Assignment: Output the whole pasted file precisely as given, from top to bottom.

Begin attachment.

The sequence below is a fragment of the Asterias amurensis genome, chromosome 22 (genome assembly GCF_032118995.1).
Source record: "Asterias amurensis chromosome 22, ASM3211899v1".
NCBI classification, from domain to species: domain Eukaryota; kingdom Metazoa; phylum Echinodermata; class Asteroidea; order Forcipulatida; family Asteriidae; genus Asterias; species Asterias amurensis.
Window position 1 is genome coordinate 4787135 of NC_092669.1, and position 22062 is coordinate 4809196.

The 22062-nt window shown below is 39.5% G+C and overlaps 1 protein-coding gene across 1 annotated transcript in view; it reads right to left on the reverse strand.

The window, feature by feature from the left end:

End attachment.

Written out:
The sequence below is a fragment of the Asterias amurensis genome, chromosome 22 (genome assembly GCF_032118995.1).
Source record: "Asterias amurensis chromosome 22, ASM3211899v1".
NCBI classification, from domain to species: domain Eukaryota; kingdom Metazoa; phylum Echinodermata; class Asteroidea; order Forcipulatida; family Asteriidae; genus Asterias; species Asterias amurensis.
Window position 1 is genome coordinate 4787135 of NC_092669.1, and position 22062 is coordinate 4809196.

The 22062-nt window shown below is 39.5% G+C and overlaps 1 protein-coding gene across 1 annotated transcript in view; it reads right to left on the reverse strand.

The window, feature by feature from the left end: